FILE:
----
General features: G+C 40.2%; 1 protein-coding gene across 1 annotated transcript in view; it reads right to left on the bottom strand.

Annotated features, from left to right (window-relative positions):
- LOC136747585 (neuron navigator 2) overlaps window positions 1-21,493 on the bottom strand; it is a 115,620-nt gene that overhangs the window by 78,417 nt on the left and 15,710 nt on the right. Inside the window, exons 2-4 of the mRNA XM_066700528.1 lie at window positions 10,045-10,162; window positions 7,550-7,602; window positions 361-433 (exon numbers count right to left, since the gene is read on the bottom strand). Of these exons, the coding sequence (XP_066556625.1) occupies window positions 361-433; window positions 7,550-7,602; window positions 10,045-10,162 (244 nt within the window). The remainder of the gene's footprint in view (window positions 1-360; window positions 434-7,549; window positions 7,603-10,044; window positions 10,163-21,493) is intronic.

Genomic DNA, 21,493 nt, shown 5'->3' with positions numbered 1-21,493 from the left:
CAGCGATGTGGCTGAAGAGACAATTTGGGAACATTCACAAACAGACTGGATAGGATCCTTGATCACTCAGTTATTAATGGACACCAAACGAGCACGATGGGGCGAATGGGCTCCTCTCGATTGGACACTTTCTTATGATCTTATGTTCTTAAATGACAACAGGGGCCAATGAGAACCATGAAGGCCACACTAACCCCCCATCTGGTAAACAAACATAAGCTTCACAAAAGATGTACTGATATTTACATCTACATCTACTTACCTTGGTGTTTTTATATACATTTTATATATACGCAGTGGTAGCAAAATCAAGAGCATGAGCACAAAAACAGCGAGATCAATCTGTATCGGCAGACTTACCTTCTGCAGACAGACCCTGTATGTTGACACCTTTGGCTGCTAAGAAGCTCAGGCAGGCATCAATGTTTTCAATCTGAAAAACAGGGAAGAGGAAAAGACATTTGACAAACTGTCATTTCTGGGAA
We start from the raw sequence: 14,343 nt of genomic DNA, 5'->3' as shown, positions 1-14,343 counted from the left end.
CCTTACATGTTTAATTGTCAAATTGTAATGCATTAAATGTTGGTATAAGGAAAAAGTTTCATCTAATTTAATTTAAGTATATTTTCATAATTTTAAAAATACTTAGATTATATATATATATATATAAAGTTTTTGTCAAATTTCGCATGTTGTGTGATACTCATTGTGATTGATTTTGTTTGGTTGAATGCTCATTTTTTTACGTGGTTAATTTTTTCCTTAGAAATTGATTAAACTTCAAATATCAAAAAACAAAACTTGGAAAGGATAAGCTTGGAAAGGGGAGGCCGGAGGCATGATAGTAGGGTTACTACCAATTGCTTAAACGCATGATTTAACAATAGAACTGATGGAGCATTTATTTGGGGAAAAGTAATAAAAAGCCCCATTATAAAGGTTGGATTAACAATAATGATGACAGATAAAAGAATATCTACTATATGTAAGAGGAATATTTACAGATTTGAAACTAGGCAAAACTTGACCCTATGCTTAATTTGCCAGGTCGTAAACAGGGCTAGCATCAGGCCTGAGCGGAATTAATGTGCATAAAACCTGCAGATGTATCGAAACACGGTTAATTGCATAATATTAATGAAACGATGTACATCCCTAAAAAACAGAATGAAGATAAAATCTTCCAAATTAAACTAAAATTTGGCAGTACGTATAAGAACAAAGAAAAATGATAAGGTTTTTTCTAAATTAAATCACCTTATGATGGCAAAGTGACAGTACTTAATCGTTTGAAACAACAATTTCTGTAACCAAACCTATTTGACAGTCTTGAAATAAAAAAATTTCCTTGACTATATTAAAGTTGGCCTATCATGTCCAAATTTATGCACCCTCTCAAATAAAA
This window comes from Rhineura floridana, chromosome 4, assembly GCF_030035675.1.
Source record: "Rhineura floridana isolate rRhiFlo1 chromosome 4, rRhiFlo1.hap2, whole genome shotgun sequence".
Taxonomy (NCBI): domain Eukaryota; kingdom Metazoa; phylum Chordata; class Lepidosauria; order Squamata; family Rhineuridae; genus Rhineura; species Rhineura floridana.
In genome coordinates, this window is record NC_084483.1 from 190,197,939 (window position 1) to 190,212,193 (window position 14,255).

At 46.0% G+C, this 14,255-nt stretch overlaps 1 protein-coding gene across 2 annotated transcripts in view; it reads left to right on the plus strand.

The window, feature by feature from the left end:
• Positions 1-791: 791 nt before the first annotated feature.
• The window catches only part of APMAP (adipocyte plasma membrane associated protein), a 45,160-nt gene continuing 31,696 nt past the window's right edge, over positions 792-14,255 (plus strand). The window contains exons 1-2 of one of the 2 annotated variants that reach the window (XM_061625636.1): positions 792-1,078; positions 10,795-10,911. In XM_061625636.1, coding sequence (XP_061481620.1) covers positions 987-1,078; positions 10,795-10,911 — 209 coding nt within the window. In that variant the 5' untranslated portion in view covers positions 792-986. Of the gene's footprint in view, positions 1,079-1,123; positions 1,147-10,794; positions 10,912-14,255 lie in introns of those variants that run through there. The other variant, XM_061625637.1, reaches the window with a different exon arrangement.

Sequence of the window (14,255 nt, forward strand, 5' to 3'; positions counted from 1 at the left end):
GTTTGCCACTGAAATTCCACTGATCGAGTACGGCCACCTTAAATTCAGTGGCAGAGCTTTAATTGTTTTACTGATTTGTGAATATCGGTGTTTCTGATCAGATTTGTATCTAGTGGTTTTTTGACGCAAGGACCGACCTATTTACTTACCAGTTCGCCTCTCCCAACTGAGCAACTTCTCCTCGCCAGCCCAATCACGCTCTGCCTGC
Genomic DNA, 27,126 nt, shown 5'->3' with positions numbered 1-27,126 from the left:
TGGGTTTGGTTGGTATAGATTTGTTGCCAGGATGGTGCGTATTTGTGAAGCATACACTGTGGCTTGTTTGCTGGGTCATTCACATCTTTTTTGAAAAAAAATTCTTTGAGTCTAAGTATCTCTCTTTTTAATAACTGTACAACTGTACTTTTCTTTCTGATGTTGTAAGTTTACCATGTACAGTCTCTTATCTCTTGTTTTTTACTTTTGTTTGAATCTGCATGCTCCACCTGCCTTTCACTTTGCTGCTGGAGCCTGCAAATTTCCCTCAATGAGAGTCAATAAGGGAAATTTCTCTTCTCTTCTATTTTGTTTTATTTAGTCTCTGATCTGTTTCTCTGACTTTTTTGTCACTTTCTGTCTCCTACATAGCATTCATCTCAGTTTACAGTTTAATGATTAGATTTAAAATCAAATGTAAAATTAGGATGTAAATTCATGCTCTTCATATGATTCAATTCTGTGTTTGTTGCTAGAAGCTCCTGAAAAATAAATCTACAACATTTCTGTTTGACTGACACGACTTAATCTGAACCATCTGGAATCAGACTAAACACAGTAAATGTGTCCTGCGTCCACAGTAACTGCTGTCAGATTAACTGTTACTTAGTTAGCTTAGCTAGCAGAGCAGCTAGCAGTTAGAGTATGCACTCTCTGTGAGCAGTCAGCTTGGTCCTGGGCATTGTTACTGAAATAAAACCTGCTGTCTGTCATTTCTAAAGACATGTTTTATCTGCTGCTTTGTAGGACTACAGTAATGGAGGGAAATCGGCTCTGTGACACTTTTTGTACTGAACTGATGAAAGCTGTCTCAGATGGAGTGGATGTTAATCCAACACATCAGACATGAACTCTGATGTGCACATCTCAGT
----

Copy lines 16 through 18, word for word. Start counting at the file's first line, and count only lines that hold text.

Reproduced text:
Sequence of the window (14,255 nt, forward strand, 5' to 3'; positions counted from 1 at the left end):
GTTTGCCACTGAAATTCCACTGATCGAGTACGGCCACCTTAAATTCAGTGGCAGAGCTTTAATTGTTTTACTGATTTGTGAATATCGGTGTTTCTGATCAGATTTGTATCTAGTGGTTTTTTGACGCAAGGACCGACCTATTTACTTACCAGTTCGCCTCTCCCAACTGAGCAACTTCTCCTCGCCAGCCCAATCACGCTCTGCCTGC
Genomic DNA, 27,126 nt, shown 5'->3' with positions numbered 1-27,126 from the left: